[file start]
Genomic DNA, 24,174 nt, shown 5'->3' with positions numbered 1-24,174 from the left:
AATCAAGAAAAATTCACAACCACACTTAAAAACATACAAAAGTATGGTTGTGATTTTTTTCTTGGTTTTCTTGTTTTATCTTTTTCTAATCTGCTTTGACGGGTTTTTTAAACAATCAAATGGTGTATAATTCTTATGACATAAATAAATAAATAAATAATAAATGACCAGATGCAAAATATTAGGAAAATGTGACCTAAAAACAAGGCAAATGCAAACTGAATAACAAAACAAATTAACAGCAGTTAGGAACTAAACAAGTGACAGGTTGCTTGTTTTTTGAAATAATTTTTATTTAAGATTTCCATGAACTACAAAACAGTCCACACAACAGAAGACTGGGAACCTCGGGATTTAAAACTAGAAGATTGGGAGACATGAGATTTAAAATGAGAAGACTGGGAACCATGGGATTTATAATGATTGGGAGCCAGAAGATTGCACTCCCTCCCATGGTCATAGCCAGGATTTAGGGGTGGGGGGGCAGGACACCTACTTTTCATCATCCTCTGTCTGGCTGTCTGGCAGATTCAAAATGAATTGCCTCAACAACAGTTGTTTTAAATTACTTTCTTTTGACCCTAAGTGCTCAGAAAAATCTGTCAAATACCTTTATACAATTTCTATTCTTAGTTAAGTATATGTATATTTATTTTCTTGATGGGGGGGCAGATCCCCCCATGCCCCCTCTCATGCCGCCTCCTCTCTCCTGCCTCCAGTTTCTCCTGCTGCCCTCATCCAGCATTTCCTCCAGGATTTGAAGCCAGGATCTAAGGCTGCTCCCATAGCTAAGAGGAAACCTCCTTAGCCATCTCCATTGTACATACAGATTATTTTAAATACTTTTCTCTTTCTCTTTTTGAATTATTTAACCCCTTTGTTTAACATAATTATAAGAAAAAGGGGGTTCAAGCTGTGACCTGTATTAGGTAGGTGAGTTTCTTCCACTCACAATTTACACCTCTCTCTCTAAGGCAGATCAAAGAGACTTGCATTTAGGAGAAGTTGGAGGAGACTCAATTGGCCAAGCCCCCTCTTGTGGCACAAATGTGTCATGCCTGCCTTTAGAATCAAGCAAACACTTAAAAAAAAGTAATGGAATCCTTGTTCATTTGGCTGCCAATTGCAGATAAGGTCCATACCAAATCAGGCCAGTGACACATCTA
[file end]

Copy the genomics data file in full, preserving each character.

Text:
Genomic DNA, 24,174 nt, shown 5'->3' with positions numbered 1-24,174 from the left:
AATCAAGAAAAATTCACAACCACACTTAAAAACATACAAAAGTATGGTTGTGATTTTTTTCTTGGTTTTCTTGTTTTATCTTTTTCTAATCTGCTTTGACGGGTTTTTTAAACAATCAAATGGTGTATAATTCTTATGACATAAATAAATAAATAAATAATAAATGACCAGATGCAAAATATTAGGAAAATGTGACCTAAAAACAAGGCAAATGCAAACTGAATAACAAAACAAATTAACAGCAGTTAGGAACTAAACAAGTGACAGGTTGCTTGTTTTTTGAAATAATTTTTATTTAAGATTTCCATGAACTACAAAACAGTCCACACAACAGAAGACTGGGAACCTCGGGATTTAAAACTAGAAGATTGGGAGACATGAGATTTAAAATGAGAAGACTGGGAACCATGGGATTTATAATGATTGGGAGCCAGAAGATTGCACTCCCTCCCATGGTCATAGCCAGGATTTAGGGGTGGGGGGGCAGGACACCTACTTTTCATCATCCTCTGTCTGGCTGTCTGGCAGATTCAAAATGAATTGCCTCAACAACAGTTGTTTTAAATTACTTTCTTTTGACCCTAAGTGCTCAGAAAAATCTGTCAAATACCTTTATACAATTTCTATTCTTAGTTAAGTATATGTATATTTATTTTCTTGATGGGGGGGCAGATCCCCCCATGCCCCCTCTCATGCCGCCTCCTCTCTCCTGCCTCCAGTTTCTCCTGCTGCCCTCATCCAGCATTTCCTCCAGGATTTGAAGCCAGGATCTAAGGCTGCTCCCATAGCTAAGAGGAAACCTCCTTAGCCATCTCCATTGTACATACAGATTATTTTAAATACTTTTCTCTTTCTCTTTTTGAATTATTTAACCCCTTTGTTTAACATAATTATAAGAAAAAGGGGGTTCAAGCTGTGACCTGTATTAGGTAGGTGAGTTTCTTCCACTCACAATTTACACCTCTCTCTCTAAGGCAGATCAAAGAGACTTGCATTTAGGAGAAGTTGGAGGAGACTCAATTGGCCAAGCCCCCTCTTGTGGCACAAATGTGTCATGCCTGCCTTTAGAATCAAGCAAACACTTAAAAAAAAGTAATGGAATCCTTGTTCATTTGGCTGCCAATTGCAGATAAGGTCCATACCAAATCAGGCCAGTGACACATCTA